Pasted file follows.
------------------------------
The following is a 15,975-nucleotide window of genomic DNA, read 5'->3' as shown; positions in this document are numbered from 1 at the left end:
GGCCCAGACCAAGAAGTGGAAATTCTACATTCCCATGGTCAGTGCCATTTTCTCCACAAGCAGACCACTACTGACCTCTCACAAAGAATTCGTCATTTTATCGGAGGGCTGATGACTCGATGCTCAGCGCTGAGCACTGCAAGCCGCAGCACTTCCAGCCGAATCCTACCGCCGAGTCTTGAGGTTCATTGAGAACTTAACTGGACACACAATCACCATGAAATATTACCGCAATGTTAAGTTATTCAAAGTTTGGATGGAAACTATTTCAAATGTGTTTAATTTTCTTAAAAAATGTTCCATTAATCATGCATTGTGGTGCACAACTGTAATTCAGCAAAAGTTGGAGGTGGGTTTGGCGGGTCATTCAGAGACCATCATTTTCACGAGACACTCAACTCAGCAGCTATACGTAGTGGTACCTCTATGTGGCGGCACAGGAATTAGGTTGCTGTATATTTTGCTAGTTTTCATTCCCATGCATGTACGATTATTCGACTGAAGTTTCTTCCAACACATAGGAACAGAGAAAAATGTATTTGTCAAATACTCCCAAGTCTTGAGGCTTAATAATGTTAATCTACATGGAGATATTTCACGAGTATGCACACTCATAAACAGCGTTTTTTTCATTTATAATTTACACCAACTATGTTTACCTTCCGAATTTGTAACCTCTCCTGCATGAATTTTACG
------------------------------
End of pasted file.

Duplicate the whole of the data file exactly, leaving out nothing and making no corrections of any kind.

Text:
The following is a 15,975-nucleotide window of genomic DNA, read 5'->3' as shown; positions in this document are numbered from 1 at the left end:
GGCCCAGACCAAGAAGTGGAAATTCTACATTCCCATGGTCAGTGCCATTTTCTCCACAAGCAGACCACTACTGACCTCTCACAAAGAATTCGTCATTTTATCGGAGGGCTGATGACTCGATGCTCAGCGCTGAGCACTGCAAGCCGCAGCACTTCCAGCCGAATCCTACCGCCGAGTCTTGAGGTTCATTGAGAACTTAACTGGACACACAATCACCATGAAATATTACCGCAATGTTAAGTTATTCAAAGTTTGGATGGAAACTATTTCAAATGTGTTTAATTTTCTTAAAAAATGTTCCATTAATCATGCATTGTGGTGCACAACTGTAATTCAGCAAAAGTTGGAGGTGGGTTTGGCGGGTCATTCAGAGACCATCATTTTCACGAGACACTCAACTCAGCAGCTATACGTAGTGGTACCTCTATGTGGCGGCACAGGAATTAGGTTGCTGTATATTTTGCTAGTTTTCATTCCCATGCATGTACGATTATTCGACTGAAGTTTCTTCCAACACATAGGAACAGAGAAAAATGTATTTGTCAAATACTCCCAAGTCTTGAGGCTTAATAATGTTAATCTACATGGAGATATTTCACGAGTATGCACACTCATAAACAGCGTTTTTTTCATTTATAATTTACACCAACTATGTTTACCTTCCGAATTTGTAACCTCTCCTGCATGAATTTTACG